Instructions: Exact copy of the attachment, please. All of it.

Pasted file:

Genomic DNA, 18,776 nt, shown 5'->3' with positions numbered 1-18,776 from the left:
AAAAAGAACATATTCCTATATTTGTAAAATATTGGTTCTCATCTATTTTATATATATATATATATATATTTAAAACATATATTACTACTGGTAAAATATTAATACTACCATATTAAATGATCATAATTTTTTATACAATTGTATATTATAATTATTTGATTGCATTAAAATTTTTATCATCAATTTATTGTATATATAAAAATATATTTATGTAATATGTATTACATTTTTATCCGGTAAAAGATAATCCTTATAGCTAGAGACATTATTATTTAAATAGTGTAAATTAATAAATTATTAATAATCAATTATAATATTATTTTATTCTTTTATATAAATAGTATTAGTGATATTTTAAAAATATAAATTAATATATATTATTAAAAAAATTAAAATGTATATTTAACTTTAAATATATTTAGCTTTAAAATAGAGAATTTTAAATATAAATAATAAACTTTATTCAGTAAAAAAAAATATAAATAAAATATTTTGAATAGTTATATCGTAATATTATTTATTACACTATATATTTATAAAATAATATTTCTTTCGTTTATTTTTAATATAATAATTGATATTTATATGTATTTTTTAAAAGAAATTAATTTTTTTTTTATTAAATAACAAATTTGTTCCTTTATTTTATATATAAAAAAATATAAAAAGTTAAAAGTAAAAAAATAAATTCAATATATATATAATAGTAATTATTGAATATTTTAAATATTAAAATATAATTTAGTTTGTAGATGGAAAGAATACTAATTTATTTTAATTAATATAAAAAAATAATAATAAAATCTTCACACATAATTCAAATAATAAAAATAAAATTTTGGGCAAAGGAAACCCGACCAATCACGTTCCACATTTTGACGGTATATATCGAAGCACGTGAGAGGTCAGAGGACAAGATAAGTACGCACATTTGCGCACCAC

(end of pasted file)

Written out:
Genomic DNA, 18,776 nt, shown 5'->3' with positions numbered 1-18,776 from the left:
AAAAAGAACATATTCCTATATTTGTAAAATATTGGTTCTCATCTATTTTATATATATATATATATATATTTAAAACATATATTACTACTGGTAAAATATTAATACTACCATATTAAATGATCATAATTTTTTATACAATTGTATATTATAATTATTTGATTGCATTAAAATTTTTATCATCAATTTATTGTATATATAAAAATATATTTATGTAATATGTATTACATTTTTATCCGGTAAAAGATAATCCTTATAGCTAGAGACATTATTATTTAAATAGTGTAAATTAATAAATTATTAATAATCAATTATAATATTATTTTATTCTTTTATATAAATAGTATTAGTGATATTTTAAAAATATAAATTAATATATATTATTAAAAAAATTAAAATGTATATTTAACTTTAAATATATTTAGCTTTAAAATAGAGAATTTTAAATATAAATAATAAACTTTATTCAGTAAAAAAAAATATAAATAAAATATTTTGAATAGTTATATCGTAATATTATTTATTACACTATATATTTATAAAATAATATTTCTTTCGTTTATTTTTAATATAATAATTGATATTTATATGTATTTTTTAAAAGAAATTAATTTTTTTTTTATTAAATAACAAATTTGTTCCTTTATTTTATATATAAAAAAATATAAAAAGTTAAAAGTAAAAAAATAAATTCAATATATATATAATAGTAATTATTGAATATTTTAAATATTAAAATATAATTTAGTTTGTAGATGGAAAGAATACTAATTTATTTTAATTAATATAAAAAAATAATAATAAAATCTTCACACATAATTCAAATAATAAAAATAAAATTTTGGGCAAAGGAAACCCGACCAATCACGTTCCACATTTTGACGGTATATATCGAAGCACGTGAGAGGTCAGAGGACAAGATAAGTACGCACATTTGCGCACCAC